• French

    5.4%
  • German

    3.4%
  • Portuguese

    2.5%
  • Italian

    2.0%
  • Arabic

    2.0%
  • Russian

    1.8%
  • Japanese

    1.4%
  • Chinese

    1.3%
  • Mandarin

    1.2%
  • Polish

    1.2%
  • Vietnamese

    1.1%
  • Tagalog

    0.8%
  • Dakota

    0.8%
  • Hindi

    0.8%
  • Korean

    0.7%
  • Urdu

    0.5%
  • Persian

    0.5%
  • Swedish

    0.4%
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Service Technician

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Service Technician Education

Service Technician

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Real Service Technician Salaries

Job Title Company Location Start Date Salary
Head of Technology Services Self-Point Inc. New York, NY Feb 18, 2016 $150,000
Lead Web Services Technician The Guardian Life Insurance Company of America Bethlehem, PA Jan 08, 2016 $107,515 -
$120,000
Technical Services Cobb-Vantress, Inc. Siloam Springs, AR Aug 11, 2014 $100,000
Head of Technology Services Delivery Kaltura Inc. New York, NY Sep 04, 2014 $100,000
Lead Web Services Technician The Guardian Life Insurance Company of America Bethlehem, PA Sep 08, 2015 $99,133 -
$144,893
Aircraft Mechanics and Service Technicians KLM Royal Dutch Airlines San Francisco, CA Aug 13, 2014 $92,809
Service Technician Husky Injections Molding Systems, Inc. Peoria, AZ Aug 01, 2013 $84,050
Service Technician Doublebarrel Downhole Technologies, LLC Houston, TX Aug 19, 2013 $81,806 -
$100,000
Journeyman Service Technician Steve Silva Plumbing Inc. Napa, CA Aug 10, 2015 $74,235 -
$80,000
Corrugator Service Technician BHS Services N.A., LLC Baltimore, MD Apr 29, 2016 $73,902
Electrical Service Technician BHS Corrugated Na, Inc. Baltimore, MD Sep 26, 2016 $73,445
Aircraft Mechanics and Service Technicians Shasta Aviation Corp. DBA Crescent Helicopters Pompano Beach, FL Jan 21, 2014 $72,800
Electrical Service Technician K&K Hardwood Floor, Inc. Chantilly, VA Aug 12, 2015 $69,514
Service Technician, Electrical Niehoff Endex North America Inc. Swedesboro, NJ Jan 22, 2016 $68,000 -
$85,800
Technical Services Technician Flying Food Group LLC Seattle, WA Jan 09, 2016 $54,000
Service Technician L&B Universal, Inc. Chantilly, VA Dec 14, 2015 $53,997
Crushing & Screening Service Technician-Coordinato Commonwealth Equipment Corporation Annapolis, MD Feb 15, 2015 $52,697
Helicopter Service Technician PJ Helicopters Red Bluff, CA Jan 05, 2016 $52,175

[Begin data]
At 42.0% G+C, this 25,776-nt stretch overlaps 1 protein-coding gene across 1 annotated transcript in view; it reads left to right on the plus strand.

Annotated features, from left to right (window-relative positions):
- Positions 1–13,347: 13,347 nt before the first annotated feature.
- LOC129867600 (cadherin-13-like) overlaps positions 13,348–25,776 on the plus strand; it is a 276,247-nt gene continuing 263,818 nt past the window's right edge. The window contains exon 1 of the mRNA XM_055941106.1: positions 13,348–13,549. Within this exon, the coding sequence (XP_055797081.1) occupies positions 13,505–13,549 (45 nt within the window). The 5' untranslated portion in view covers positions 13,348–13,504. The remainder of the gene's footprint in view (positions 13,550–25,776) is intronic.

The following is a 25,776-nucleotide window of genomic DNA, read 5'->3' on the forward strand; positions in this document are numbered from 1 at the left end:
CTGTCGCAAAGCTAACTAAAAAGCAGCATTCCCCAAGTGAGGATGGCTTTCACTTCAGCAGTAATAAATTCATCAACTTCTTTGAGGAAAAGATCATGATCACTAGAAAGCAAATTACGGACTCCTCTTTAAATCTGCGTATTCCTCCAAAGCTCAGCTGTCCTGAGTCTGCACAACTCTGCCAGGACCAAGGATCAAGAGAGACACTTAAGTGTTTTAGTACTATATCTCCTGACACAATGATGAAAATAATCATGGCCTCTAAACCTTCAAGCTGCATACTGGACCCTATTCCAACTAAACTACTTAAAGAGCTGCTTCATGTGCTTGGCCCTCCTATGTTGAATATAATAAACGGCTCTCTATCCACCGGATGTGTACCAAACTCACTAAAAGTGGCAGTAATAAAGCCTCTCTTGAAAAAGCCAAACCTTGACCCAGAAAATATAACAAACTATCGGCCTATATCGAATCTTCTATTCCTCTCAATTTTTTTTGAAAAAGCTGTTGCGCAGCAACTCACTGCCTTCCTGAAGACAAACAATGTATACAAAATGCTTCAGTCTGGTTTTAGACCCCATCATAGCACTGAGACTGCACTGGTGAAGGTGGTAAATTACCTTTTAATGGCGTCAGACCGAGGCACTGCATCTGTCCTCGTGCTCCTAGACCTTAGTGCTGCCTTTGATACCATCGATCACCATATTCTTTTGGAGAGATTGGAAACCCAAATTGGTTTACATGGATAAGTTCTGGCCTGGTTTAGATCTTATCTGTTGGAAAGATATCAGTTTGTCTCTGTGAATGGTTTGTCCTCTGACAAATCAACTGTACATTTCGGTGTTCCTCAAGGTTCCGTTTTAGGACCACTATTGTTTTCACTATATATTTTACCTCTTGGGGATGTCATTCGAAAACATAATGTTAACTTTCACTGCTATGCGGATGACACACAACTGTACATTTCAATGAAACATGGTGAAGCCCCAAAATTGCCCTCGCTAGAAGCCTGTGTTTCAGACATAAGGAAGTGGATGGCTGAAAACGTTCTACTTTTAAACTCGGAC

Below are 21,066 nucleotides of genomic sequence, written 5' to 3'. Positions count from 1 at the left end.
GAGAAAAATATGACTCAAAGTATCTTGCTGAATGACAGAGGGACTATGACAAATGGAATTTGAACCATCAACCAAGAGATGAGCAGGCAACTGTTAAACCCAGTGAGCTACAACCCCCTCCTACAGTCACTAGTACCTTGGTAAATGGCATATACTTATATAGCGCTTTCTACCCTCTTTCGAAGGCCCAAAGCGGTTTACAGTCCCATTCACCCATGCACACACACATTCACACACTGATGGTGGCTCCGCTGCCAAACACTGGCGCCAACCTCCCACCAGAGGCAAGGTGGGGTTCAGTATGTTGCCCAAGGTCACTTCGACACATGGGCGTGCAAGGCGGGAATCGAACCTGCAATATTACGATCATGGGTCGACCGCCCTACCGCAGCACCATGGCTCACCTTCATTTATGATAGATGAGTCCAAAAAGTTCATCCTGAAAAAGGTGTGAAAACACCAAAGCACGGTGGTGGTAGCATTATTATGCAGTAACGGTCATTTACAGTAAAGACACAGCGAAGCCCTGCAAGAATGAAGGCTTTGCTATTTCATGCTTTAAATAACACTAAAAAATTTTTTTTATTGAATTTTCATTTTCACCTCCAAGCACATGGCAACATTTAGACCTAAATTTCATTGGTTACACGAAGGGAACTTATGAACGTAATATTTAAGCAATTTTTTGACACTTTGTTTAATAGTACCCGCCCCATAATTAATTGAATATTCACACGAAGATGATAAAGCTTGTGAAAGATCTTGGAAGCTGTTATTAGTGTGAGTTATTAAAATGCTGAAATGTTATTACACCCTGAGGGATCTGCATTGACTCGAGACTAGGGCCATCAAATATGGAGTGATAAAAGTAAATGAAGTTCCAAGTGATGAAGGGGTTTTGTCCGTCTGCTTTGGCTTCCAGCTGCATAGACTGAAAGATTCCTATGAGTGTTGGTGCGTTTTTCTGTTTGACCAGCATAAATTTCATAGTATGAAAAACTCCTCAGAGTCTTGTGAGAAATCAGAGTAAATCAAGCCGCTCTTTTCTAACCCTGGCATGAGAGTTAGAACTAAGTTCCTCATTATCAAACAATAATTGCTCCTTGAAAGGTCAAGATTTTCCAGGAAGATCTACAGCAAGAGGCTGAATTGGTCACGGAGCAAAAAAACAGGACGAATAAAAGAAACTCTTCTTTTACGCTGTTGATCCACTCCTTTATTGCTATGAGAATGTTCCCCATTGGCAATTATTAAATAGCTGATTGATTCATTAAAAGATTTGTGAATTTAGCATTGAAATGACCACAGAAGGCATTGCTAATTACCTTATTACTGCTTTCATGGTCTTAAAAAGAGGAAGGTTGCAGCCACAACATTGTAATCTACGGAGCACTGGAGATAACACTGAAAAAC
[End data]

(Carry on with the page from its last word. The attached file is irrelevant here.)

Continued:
Aircraft Mechanics and Service Technicians Swissport USA Los Angeles, CA Apr 15, 2014 $49,545
ATM Service Technician Atlas ATM Corp. NY Apr 03, 2016 $48,048 -
$50,000
Aircraft Mechanics and Service Technicians Alpha Aircraft Systems, Inc. Miami, FL Sep 22, 2014 $48,000
Equipment Service Technicians U.S. Ski & Snowbaord Association UT Oct 01, 2013 $47,500
Services Technician Insight Direct USA Atlanta, GA Jul 15, 2016 $46,018
Equipment Service Technicians U.S. Ski & Snowboard Association Park City, UT Oct 16, 2014 $43,848
Equipment Service Technician U.S. Ski & Snowboard Association ME Oct 01, 2014 $43,848
Aircraft Mechanic and Service Technician Royal Technical Group, Inc. Burlington, NC Feb 09, 2016 $43,680
Support Services Technician I Development Dimensions International, Inc. Bridgeville, PA Aug 21, 2015 $43,160
Aquatics Systems and Services Technician Memorial Sloan-Kettering Cancer Center New York, NY Nov 20, 2013 $43,017
Master Auto Service Technician Pro Auto Repair Inc. Hackensack, NJ Apr 02, 2016 $43,014
Aircraft Mechanics and Service Technicians Aviation Sales & Maintenance, Inc. Brunswick, GA Feb 21, 2014 $42,370

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Top Skills for A Service Technician

ServiceDepartmentSafetyProceduresCompanyVehicleHvac/RTechnicalSupportServiceCallsDeliveryPreventativeMaintenanceAccessControlEmergencyEngineOilChangesWindowsInternetServiceTechDiagnosisSetupHandToolsCustomerSatisfactionPhoneCalls

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Top Service Technician Skills

  1. Service Department
  2. Safety Procedures
  3. Company Vehicle
You can check out examples of real life uses of top skills on resumes here:
  • Conducted phone consultations with customers to resolve issues in the field before sending into service department.
  • Supervised and trained assistant technicians on install and safety procedures.
  • Maintained, and operated a company vehicle over an average of 300 miles per day.
  • Perform Installation and Service on various commercial, industrial, and institutional HVAC/R systems.
  • Provided technical support to other technicians.

Top Service Technician Employers

Service Technician Videos

Auto Service Technician, Career Video from drkit.org

A Day-in-the-Life of Wind Turbine Service Technician

A Day in the Life of a Crown Service Technician: Mike in Sacramento, California